British parliament rejects military intervention in Syria

London: In a major blow to Prime Minister David Cameron, British lawmakers have rejected a proposal to participate in a possible US-led military strike against Syria in response to the alleged use of chemical weapons by President Bashar Al-Assad's government.
 
The defeat of the motion by 285-272 votes yesterday after seven hours of impassioned debate in the House of Commons was a setback for Cameron in his bid for a "strong humanitarian response" to the alleged use of chemical weapons by Syria.
 
Syrian opposition and the West have accused President Assad of using chemical weapons last week in a Damascus suburb killing hundreds of people, a charge denied by the government.
 
After the stunning defeat, Cameron told lawmakers: "It is clear to me that the British parliament, reflecting the views of the British people, does not want to see British military action. I get that, and the government will act accordingly." 
 
Later, a spokesman for Cameron's Downing Street office said, "Britain will not be involved in any military action".
 
The defeat of motion raises the prospects that the US could act alone against Syria.
 
Labour leader Ed Miliband said the result meant military action was "off the agenda", and that MPs had reacted against the prime minister's "cavalier and reckless" leadership.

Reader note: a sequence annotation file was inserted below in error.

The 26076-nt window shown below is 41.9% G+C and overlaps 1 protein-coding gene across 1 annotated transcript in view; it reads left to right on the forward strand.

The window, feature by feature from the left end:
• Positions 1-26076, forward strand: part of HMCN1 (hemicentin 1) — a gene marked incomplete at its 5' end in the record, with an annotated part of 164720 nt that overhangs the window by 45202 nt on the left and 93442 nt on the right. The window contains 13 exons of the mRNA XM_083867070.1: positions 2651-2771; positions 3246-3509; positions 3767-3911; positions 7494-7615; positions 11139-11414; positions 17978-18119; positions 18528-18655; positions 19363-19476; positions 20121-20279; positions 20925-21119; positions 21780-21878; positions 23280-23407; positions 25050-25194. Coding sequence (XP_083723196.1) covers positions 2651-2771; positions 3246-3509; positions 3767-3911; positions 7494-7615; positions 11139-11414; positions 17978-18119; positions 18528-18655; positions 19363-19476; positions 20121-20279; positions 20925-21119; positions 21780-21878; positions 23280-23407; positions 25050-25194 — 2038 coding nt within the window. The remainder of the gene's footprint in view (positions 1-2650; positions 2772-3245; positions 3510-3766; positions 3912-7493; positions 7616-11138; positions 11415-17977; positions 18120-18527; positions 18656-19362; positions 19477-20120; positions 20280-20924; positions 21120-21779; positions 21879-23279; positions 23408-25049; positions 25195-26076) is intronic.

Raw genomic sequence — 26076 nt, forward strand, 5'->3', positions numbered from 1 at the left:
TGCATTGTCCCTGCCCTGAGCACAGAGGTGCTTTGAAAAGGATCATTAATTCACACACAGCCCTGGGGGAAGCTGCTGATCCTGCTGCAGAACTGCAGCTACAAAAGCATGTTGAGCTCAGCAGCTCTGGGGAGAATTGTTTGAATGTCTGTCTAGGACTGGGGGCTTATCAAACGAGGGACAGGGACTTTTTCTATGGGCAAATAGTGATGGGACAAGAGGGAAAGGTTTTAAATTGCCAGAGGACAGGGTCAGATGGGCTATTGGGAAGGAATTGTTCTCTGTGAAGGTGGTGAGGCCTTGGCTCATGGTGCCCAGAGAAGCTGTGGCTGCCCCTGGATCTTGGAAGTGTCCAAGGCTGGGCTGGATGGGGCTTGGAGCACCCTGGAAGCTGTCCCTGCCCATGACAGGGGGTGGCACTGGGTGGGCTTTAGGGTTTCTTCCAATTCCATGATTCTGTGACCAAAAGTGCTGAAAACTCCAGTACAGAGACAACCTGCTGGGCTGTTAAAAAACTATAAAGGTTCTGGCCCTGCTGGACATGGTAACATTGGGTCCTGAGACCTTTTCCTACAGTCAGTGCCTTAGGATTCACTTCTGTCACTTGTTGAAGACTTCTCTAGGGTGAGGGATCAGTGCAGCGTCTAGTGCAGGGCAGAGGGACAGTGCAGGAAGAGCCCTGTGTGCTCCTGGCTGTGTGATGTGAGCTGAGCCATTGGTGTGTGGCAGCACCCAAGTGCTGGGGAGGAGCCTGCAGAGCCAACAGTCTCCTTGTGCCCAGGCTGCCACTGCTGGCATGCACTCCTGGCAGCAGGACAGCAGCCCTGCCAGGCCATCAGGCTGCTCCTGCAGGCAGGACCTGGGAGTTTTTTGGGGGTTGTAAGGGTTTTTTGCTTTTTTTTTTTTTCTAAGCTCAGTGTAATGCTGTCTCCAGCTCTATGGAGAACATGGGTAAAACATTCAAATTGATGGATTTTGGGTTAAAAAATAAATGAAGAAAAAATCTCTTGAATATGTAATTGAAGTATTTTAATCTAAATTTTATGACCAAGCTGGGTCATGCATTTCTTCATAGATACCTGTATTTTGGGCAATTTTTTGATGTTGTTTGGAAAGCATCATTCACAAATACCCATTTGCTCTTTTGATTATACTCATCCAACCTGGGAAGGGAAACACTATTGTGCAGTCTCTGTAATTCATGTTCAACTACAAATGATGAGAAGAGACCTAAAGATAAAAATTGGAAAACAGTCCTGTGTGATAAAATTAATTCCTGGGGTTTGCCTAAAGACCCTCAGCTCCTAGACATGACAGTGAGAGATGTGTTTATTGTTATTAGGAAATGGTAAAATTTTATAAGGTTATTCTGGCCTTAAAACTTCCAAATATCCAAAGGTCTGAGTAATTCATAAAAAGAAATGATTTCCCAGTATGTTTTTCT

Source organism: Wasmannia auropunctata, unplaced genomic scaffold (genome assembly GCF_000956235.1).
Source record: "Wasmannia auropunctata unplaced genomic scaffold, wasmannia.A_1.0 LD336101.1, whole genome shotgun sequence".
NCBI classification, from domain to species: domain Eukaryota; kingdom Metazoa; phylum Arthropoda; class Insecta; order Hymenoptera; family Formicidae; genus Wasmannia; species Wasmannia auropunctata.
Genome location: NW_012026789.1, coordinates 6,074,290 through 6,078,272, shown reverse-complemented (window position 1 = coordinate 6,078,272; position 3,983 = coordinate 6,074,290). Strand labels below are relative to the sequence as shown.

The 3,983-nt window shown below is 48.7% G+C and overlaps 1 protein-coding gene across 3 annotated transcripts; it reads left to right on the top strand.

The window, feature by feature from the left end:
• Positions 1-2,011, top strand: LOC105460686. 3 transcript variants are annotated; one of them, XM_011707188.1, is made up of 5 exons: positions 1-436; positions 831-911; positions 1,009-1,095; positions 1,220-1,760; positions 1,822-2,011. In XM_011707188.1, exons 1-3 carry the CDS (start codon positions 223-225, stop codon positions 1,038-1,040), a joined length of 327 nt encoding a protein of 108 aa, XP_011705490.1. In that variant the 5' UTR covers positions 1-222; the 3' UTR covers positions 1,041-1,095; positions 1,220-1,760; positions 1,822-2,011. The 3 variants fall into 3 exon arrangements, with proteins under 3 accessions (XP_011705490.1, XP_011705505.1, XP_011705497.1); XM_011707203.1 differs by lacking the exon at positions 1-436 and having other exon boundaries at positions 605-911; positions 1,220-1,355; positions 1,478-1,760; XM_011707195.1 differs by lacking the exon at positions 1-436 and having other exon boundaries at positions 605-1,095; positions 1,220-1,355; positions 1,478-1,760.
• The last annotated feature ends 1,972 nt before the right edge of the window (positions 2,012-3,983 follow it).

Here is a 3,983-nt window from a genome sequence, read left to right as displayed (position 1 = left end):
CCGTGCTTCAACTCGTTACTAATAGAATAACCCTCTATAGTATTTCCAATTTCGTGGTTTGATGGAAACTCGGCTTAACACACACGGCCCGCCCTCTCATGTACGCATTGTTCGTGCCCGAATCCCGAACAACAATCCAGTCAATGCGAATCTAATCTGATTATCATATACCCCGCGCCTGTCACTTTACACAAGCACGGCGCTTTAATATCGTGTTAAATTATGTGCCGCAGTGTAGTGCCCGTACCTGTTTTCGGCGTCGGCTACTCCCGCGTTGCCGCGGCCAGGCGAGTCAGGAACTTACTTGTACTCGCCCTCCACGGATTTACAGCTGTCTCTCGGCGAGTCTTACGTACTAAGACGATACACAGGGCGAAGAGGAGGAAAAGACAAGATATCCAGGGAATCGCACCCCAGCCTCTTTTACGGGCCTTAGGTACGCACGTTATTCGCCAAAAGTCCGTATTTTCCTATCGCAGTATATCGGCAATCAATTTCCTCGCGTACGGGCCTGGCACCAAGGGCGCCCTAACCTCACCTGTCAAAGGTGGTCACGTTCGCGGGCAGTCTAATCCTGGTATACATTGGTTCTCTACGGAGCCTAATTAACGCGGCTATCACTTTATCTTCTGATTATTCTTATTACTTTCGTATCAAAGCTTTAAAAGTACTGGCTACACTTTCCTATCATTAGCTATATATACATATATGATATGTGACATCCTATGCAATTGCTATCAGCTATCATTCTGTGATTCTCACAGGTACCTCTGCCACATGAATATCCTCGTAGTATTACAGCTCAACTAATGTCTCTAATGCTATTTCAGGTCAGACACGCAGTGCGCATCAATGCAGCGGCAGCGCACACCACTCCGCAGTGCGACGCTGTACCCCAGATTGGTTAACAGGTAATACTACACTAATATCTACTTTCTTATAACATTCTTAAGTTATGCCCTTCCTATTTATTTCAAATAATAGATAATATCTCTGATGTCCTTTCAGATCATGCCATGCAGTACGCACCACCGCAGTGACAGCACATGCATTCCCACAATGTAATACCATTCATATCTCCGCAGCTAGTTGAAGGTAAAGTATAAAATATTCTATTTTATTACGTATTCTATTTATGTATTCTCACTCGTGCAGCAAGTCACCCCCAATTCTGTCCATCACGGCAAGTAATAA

"I think today the House of Commons spoke for the British people who said they did not want a rush to war," he said.
 
Miliband said US-UK ties "cannot simply be about doing what the American president says he wants you to do".
 
In the House of Lords, NRI industrialist and Labour peer Lord Swraj Paul opposed any military strike in Syria, saying "To jump into this turmoil seems at the very least to be lacking in wisdom and failing to recall the recent lessons of both Iraq and Afghanistan." 
 
Lord Paul said the tragic situation in Syria deserves the most extreme condemnation from all nations.
 
"But I am saddened by the willingness of certain groups in this country, in the United States and Europe to advocate military action in order to punish whoever, in their view, is responsible for recent transgressions," he said.
 
He said, "for those who have the military power to intervene in others' disputes at their own discretion is a notion that could have potentially dangerous consequences, especially in regions like South Asia." 
 
He suggested the government to "practice restraint and beware of becoming an instrument of the confrontational arrogance of others."